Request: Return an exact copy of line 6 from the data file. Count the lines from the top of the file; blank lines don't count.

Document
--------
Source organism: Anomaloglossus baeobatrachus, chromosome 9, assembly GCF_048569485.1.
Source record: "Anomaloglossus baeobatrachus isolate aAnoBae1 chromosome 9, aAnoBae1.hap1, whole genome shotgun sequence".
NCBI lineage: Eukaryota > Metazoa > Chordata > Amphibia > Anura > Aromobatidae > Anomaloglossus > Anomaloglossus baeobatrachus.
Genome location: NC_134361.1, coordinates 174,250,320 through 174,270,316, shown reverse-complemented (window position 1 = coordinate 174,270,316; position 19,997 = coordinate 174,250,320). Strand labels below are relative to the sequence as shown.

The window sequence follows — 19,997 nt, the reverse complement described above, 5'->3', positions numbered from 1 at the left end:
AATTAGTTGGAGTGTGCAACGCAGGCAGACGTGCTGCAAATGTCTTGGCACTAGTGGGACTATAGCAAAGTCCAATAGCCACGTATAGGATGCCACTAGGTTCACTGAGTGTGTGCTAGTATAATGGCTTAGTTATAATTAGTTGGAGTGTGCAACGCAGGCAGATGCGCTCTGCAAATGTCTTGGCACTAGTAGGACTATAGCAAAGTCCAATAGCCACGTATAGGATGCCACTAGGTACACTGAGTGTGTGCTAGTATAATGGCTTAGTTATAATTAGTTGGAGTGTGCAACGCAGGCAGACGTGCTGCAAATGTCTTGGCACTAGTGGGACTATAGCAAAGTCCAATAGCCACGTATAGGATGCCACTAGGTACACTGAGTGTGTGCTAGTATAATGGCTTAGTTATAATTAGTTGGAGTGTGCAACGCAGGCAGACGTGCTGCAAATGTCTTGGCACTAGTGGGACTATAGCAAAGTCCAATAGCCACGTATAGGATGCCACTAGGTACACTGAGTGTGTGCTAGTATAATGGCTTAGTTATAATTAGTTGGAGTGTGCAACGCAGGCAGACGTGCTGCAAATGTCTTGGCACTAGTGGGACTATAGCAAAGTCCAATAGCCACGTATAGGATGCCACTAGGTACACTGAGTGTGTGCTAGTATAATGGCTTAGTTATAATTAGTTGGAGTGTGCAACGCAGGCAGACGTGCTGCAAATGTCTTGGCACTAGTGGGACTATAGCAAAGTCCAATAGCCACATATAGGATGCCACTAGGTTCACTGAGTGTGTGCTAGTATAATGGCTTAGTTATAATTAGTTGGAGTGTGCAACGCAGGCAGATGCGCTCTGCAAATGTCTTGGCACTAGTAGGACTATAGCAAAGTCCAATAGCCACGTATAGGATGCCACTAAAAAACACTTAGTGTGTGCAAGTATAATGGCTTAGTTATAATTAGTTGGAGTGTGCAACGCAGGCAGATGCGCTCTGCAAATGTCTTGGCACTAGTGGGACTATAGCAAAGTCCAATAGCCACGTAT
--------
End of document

AATTAGTTGGAGTGTGCAACGCAGGCAGACGTGCTGCAAATGTCTTGGCACTAGTGGGACTATAGCAAAGTCCAATAGCCACGTATAGGATGCCACTAGGTTCACTGAGTGTGTGCTAGTATAATGGCTTAGTTATAATTAGTTGGAGTGTGCAACGCAGGCAGATGCGCTCTGCAAATGTCTTGGCACTAGTAGGACTATAGCAAAGTCCAATAGCCACGTATAGGATGCCACTAGGTACACTGAGTGTGTGCTAGTATAATGGCTTAGTTATAATTAGTTGGAGTGTGCAACGCAGGCAGACGTGCTGCAAATGTCTTGGCACTAGTGGGACTATAGCAAAGTCCAATAGCCACGTATAGGATGCCACTAGGTACACTGAGTGTGTGCTAGTATAATGGCTTAGTTATAATTAGTTGGAGTGTGCAACGCAGGCAGACGTGCTGCAAATGTCTTGGCACTAGTGGGACTATAGCAAAGTCCAATAGCCACGTATAGGATGCCACTAGGTACACTGAGTGTGTGCTAGTATAATGGCTTAGTTATAATTAGTTGGAGTGTGCAACGCAGGCAGACGTGCTGCAAATGTCTTGGCACTAGTGGGACTATAGCAAAGTCCAATAGCCACGTATAGGATGCCACTAGGTACACTGAGTGTGTGCTAGTATAATGGCTTAGTTATAATTAGTTGGAGTGTGCAACGCAGGCAGACGTGCTGCAAATGTCTTGGCACTAGTGGGACTATAGCAAAGTCCAATAGCCACATATAGGATGCCACTAGGTTCACTGAGTGTGTGCTAGTATAATGGCTTAGTTATAATTAGTTGGAGTGTGCAACGCAGGCAGATGCGCTCTGCAAATGTCTTGGCACTAGTAGGACTATAGCAAAGTCCAATAGCCACGTATAGGATGCCACTAAAAAACACTTAGTGTGTGCAAGTATAATGGCTTAGTTATAATTAGTTGGAGTGTGCAACGCAGGCAGATGCGCTCTGCAAATGTCTTGGCACTAGTGGGACTATAGCAAAGTCCAATAGCCACGTAT